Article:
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Rally for Secular Government: Importance of Diversity Across Systems

May. 5th, 2014 | 06:43 pm

*These were the written words I spoke at the Rally for Secular Government.  I frequently go off script, so if you were there, some of this may different from what you heard*

May 3, 2014
           I am an ordained minister who believes in the separation of church and state.  This is not to say that I believe that there is no place for religion in government or politics.  This is only so far as the religious traditions across the diaspora call us to be ethical, compassionate, and connected.  Our politicians need to be grounded in ethical understanding, compassionate towards the other, and connected to their world and the people they serve.  That said, that means they need to be able to communicate within the religious, philosophical, and ontological views of the people the serve- ALL OF THE PEOPLE THEY SERVE.
           I am a Unitarian Universalist.  As a minister of my tradition, I must share with you that I do not speak on behalf of the congregation that I serve.  Today, I speak as a representative of my religion and my own views.  However, we believe in the “independent search for truth and meaning” and we believe in letting individual churches make up their own mind about what to believe and think.  Our churches house Christians, Buddhists, humanists, atheists, Jewish people, earth-centered religionists, and much more.  We believe that it is in the unity of our diversity that we learn and grow- that religious and philosophical diversity in community and communication helps us to imagine a future transformed by our care and thought.  We respect the diversity of views within our community because we recognize that that rich tapestry enriches us all.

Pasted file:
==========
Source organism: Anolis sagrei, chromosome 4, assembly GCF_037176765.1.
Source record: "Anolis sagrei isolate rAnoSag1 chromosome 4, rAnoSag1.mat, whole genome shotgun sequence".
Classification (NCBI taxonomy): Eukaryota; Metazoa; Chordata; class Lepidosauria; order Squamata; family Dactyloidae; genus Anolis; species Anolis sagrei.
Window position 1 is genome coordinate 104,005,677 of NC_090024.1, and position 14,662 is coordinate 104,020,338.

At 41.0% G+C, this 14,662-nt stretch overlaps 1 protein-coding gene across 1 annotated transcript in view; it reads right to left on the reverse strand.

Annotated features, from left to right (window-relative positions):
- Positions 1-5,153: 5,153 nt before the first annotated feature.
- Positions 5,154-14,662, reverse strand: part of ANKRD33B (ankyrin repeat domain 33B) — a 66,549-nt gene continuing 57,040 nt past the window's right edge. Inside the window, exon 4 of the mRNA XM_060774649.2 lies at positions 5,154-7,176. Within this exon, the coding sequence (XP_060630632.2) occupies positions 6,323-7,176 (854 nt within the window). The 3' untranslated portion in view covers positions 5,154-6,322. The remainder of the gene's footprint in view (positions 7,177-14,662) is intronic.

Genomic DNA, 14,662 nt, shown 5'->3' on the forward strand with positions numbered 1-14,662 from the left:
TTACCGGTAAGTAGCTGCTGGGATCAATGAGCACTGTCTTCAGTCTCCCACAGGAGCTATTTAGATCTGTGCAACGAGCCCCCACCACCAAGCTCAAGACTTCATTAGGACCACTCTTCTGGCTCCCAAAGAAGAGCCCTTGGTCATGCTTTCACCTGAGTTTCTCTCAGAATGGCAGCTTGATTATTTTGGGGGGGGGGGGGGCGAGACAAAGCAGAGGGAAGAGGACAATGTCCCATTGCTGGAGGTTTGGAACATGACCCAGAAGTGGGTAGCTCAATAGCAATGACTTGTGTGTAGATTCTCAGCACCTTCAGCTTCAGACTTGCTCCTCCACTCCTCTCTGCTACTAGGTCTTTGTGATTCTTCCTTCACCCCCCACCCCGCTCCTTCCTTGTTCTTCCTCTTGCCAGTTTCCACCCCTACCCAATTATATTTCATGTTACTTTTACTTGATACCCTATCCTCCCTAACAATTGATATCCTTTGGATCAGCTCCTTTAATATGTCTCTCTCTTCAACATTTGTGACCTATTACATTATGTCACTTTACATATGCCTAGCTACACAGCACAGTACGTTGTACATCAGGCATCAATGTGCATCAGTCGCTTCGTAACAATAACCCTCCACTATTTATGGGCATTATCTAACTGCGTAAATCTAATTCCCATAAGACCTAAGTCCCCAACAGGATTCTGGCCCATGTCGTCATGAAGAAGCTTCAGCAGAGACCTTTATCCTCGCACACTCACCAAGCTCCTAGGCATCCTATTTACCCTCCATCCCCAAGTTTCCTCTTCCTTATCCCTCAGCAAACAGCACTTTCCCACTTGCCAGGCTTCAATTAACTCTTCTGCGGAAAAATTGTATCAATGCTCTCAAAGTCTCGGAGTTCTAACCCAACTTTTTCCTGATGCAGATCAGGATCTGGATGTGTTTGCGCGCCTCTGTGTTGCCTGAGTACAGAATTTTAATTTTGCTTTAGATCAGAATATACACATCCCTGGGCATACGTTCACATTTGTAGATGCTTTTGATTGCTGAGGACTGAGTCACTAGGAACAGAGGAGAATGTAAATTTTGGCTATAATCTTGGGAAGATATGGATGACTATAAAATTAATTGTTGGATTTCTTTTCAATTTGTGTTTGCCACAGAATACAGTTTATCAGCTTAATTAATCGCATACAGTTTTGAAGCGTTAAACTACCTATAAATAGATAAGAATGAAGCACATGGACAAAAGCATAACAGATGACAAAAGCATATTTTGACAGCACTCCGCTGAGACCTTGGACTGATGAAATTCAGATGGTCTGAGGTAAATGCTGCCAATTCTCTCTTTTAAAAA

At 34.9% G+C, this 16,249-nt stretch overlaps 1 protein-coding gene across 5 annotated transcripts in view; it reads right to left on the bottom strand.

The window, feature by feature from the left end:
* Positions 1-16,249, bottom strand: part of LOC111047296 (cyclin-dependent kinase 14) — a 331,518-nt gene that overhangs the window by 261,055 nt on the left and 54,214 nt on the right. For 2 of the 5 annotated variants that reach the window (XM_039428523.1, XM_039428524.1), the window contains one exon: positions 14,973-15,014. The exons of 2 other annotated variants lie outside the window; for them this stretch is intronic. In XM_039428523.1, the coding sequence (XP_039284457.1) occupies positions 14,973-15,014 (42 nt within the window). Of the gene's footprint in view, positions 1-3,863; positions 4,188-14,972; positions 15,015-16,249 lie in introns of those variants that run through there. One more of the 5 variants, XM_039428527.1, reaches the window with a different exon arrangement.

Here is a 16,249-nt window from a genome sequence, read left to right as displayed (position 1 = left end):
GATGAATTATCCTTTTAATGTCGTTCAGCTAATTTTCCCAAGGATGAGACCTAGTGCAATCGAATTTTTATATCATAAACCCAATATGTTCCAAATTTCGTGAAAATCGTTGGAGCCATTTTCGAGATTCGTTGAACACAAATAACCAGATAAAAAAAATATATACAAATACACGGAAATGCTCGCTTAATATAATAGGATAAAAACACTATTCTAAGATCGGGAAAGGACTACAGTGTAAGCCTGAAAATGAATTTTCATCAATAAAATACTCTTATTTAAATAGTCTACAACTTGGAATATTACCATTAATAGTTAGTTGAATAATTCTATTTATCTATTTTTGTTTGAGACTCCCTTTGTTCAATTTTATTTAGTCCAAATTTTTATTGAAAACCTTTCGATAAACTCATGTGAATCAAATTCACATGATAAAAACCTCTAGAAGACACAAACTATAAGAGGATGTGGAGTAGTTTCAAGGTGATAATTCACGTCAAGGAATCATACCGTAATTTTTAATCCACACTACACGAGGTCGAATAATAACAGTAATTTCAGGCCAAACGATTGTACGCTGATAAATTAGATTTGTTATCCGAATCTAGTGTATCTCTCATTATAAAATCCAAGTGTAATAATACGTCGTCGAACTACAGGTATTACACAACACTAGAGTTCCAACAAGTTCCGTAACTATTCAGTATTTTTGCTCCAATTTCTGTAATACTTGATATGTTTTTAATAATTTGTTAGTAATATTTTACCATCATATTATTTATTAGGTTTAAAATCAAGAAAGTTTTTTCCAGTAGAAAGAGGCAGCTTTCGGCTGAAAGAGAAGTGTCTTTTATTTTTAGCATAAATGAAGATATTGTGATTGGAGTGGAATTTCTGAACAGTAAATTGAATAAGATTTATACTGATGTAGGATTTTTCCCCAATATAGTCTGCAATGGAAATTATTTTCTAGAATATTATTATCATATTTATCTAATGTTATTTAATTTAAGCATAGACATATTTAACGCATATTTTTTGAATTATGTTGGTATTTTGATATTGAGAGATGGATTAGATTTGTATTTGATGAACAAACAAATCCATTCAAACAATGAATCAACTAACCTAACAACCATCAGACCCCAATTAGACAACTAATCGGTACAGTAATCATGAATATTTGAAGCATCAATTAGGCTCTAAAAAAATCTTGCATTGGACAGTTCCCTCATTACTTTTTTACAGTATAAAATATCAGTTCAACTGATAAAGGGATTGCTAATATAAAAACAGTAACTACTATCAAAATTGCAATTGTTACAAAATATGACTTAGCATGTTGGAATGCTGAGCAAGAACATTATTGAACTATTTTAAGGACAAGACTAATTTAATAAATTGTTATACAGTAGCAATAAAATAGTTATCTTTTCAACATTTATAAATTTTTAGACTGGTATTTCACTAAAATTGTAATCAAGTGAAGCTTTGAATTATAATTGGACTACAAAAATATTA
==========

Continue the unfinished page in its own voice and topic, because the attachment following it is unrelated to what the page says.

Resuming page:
In addition, Unitarians before us such as John Adams, Benjamin Franklin, and deist Thomas Jefferson taught us, we believe in the democratic process.  I grow weary of politicians and clergy who look to the past and say- “well that is what the forefathers intended.”  The white men who founded this country did the best they could with the knowledge they had.  They were revolutionaries.  The dared to think outside the box.  Many of them were well read in Hinduism and Buddhism.  They were not monolithic Christians speaking only for their side of things and they were not perfect.  The words were not “to form a perfect union.”  The words were to form a MORE perfect union.  They recognized, through the humility taught to them by their Unitarian puritan heritage, that there was always room for improvement.
           We are here to recognize that there is MUCH more work to do.  However, for the democratic process to work we need to be mindful of all voices and perspectives.  That diversity ensures our survival.  We have learned from the natural world that biological diversity helps us adapt to a changing world.  We need biological diversity, philosophical diversity, political diversity, and more.  When we fail to be compassionate of one another’s views, we fail to recognize the important information that comes from that diversity.